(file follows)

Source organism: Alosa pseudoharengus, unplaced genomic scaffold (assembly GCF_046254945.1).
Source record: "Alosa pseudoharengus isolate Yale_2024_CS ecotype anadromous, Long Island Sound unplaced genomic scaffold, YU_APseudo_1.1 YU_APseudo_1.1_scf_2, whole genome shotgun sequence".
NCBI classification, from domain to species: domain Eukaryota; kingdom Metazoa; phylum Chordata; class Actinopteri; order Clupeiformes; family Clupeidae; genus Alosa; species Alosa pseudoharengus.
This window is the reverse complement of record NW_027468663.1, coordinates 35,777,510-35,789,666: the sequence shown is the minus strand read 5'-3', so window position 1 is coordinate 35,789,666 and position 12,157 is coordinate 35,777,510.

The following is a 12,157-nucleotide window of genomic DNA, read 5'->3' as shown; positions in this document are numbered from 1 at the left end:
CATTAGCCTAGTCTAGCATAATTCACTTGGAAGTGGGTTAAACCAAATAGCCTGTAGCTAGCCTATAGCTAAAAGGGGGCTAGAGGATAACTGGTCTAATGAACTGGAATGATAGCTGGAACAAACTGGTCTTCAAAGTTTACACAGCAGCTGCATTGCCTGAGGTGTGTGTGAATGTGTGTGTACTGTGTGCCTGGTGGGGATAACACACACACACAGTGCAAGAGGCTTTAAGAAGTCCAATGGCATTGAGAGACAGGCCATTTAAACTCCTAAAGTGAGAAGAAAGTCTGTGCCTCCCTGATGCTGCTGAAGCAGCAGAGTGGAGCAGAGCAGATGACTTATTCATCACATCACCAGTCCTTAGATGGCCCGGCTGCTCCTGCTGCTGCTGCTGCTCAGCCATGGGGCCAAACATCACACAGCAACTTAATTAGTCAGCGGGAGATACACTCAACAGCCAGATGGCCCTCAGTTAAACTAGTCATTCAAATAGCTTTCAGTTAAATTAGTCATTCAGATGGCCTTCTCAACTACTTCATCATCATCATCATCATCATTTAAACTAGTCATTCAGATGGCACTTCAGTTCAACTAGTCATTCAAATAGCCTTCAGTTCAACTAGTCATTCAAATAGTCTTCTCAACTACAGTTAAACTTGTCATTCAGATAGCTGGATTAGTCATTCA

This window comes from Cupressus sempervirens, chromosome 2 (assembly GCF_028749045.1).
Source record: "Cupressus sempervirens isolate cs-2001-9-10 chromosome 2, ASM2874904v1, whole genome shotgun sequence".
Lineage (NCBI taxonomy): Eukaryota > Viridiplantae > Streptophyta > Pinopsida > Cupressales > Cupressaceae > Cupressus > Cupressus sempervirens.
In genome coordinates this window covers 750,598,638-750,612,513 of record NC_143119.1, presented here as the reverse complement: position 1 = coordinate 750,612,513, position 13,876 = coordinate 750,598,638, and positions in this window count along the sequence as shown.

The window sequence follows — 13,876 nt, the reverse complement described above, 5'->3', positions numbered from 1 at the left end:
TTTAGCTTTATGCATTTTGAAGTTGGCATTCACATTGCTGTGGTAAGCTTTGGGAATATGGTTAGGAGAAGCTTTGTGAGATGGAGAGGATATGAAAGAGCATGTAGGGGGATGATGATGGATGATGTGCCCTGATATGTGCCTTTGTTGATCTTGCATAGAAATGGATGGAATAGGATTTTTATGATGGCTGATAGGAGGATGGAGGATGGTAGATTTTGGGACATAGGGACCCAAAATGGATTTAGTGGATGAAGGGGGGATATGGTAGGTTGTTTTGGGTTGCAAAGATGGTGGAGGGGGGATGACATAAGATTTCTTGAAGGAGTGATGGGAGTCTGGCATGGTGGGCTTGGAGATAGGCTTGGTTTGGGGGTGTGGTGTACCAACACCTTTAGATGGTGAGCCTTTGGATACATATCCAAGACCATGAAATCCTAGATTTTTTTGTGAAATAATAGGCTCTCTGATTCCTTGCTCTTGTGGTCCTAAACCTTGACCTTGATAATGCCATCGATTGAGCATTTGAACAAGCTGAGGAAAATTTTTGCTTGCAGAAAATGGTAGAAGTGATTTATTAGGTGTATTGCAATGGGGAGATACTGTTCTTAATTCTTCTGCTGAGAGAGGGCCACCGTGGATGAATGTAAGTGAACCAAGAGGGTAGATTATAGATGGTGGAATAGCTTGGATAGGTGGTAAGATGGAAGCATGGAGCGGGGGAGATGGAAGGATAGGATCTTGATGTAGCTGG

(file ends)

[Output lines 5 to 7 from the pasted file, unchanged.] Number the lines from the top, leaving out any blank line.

The following is a 12,157-nucleotide window of genomic DNA, read 5'->3' as shown; positions in this document are numbered from 1 at the left end:
CATTAGCCTAGTCTAGCATAATTCACTTGGAAGTGGGTTAAACCAAATAGCCTGTAGCTAGCCTATAGCTAAAAGGGGGCTAGAGGATAACTGGTCTAATGAACTGGAATGATAGCTGGAACAAACTGGTCTTCAAAGTTTACACAGCAGCTGCATTGCCTGAGGTGTGTGTGAATGTGTGTGTACTGTGTGCCTGGTGGGGATAACACACACACACAGTGCAAGAGGCTTTAAGAAGTCCAATGGCATTGAGAGACAGGCCATTTAAACTCCTAAAGTGAGAAGAAAGTCTGTGCCTCCCTGATGCTGCTGAAGCAGCAGAGTGGAGCAGAGCAGATGACTTATTCATCACATCACCAGTCCTTAGATGGCCCGGCTGCTCCTGCTGCTGCTGCTGCTCAGCCATGGGGCCAAACATCACACAGCAACTTAATTAGTCAGCGGGAGATACACTCAACAGCCAGATGGCCCTCAGTTAAACTAGTCATTCAAATAGCTTTCAGTTAAATTAGTCATTCAGATGGCCTTCTCAACTACTTCATCATCATCATCATCATCATTTAAACTAGTCATTCAGATGGCACTTCAGTTCAACTAGTCATTCAAATAGCCTTCAGTTCAACTAGTCATTCAAATAGTCTTCTCAACTACAGTTAAACTTGTCATTCAGATAGCTGGATTAGTCATTCA

This window comes from Cupressus sempervirens, chromosome 2 (assembly GCF_028749045.1).